OUR OPINION: Voting law reform needed

By NEMS Daily Journal

Secretary of State Delbert Hosemann’s package of proposed election-law reforms would address in substantial measure concerns about rising numbers of absentee ballots and the practice of individuals, in some cases, witnessing scores of ballots.
Hosemann has said, correctly we believe, that absentee voting has become a form of “early voting” for some electors when, in fact, the Mississippi statute was never intended to provide unlimited excuses for people to vote early.
Some states have early voting, but no statute has passed in Mississippi.
We stand by our opinion that flexibility that takes into account legitimate reasons for not being able to get to the polls on election day and permits absentee voting is a good thing for the democratic process, which is enhanced by the broadest participation possible.
However, laxity in enforcing requirements apparently is one reason the absentee count has soared, plus the practice of allowing an individual to witness unlimited numbers of ballots.
Circuit clerks statewide can crack down on requiring listing of legitimate reasons, but a limit in law is needed to hold down the number of ballots witnessed by an individual.
Hosemann has proposed legislation that “places limits on the number of absentee ballots and absentee ballot applications an individual may witness to family members, plus ten (10) voters.”
Some version of that restriction should be passable in both chambers.
Hosemann’s legislative list includes other important changes:
* Implementing in law a voter ID requirement as approved by Mississippi voters in November 2011. The constitutional amendment mandate cannot take effect until a statute is on the books and is approved by the U.S. Justice Department.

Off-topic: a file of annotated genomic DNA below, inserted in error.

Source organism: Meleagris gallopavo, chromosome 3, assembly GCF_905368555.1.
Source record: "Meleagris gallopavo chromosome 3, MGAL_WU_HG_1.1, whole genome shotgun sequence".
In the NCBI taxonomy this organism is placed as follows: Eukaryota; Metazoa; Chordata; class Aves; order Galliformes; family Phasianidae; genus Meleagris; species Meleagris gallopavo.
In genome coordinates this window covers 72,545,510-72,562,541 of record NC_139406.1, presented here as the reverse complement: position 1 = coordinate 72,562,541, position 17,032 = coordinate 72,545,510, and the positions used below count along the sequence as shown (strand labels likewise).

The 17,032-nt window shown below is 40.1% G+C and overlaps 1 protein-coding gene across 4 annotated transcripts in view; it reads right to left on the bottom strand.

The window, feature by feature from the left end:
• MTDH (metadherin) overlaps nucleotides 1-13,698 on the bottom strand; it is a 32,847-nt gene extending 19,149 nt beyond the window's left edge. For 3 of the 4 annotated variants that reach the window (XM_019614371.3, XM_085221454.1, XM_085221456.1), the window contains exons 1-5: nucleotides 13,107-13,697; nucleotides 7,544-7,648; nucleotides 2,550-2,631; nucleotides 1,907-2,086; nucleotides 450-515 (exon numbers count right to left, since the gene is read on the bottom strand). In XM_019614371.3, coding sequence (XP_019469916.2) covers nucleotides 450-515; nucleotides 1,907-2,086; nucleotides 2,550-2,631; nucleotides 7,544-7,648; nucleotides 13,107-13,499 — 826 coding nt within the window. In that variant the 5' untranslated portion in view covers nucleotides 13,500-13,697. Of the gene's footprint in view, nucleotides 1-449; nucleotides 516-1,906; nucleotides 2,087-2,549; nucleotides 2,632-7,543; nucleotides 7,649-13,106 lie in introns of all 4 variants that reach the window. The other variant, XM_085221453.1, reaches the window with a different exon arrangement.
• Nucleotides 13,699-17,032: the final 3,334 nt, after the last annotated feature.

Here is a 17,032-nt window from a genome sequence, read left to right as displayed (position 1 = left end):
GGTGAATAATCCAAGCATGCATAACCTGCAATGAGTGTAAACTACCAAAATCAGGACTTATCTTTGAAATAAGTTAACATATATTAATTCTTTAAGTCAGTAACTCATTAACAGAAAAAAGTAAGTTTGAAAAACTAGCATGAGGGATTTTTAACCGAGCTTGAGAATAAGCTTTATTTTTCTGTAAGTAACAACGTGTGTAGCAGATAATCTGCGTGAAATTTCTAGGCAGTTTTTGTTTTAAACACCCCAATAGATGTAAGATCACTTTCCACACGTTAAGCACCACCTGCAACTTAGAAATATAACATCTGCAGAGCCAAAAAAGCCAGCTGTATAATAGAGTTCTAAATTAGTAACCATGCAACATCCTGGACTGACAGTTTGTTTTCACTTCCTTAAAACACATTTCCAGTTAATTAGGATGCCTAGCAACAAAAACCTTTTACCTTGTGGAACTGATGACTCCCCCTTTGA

* Authorizes enlisted military and citizens temporarily living overseas who are absent from their counties on election day to electronically sign absentee ballots.
* Designate the Circuit Court as the only court where an initial petition for judicial review of an election contest can be filed.
* Clarify that the Supreme Court must send judges hearing election disputes to “the county in which the election dispute occurs.”
* Require all Circuit Clerks to process absentee ballot applications and absentee ballots through the Statewide Elections Management System.
The rules for absentee voting are generous as written, but a reason for not being able to vote in person on election day must be stated.
Voters with questions should contact: Heath Hillman, Assistant Secretary of State of Elections at (601) 359-6360 or Heath.Hillman@sos.ms.gov, or Lin Floyd, Legislative Director/Special Assistant to the Secretary of State at (601) 359-3123 or Lindell.Floyd@sos.ms.gov.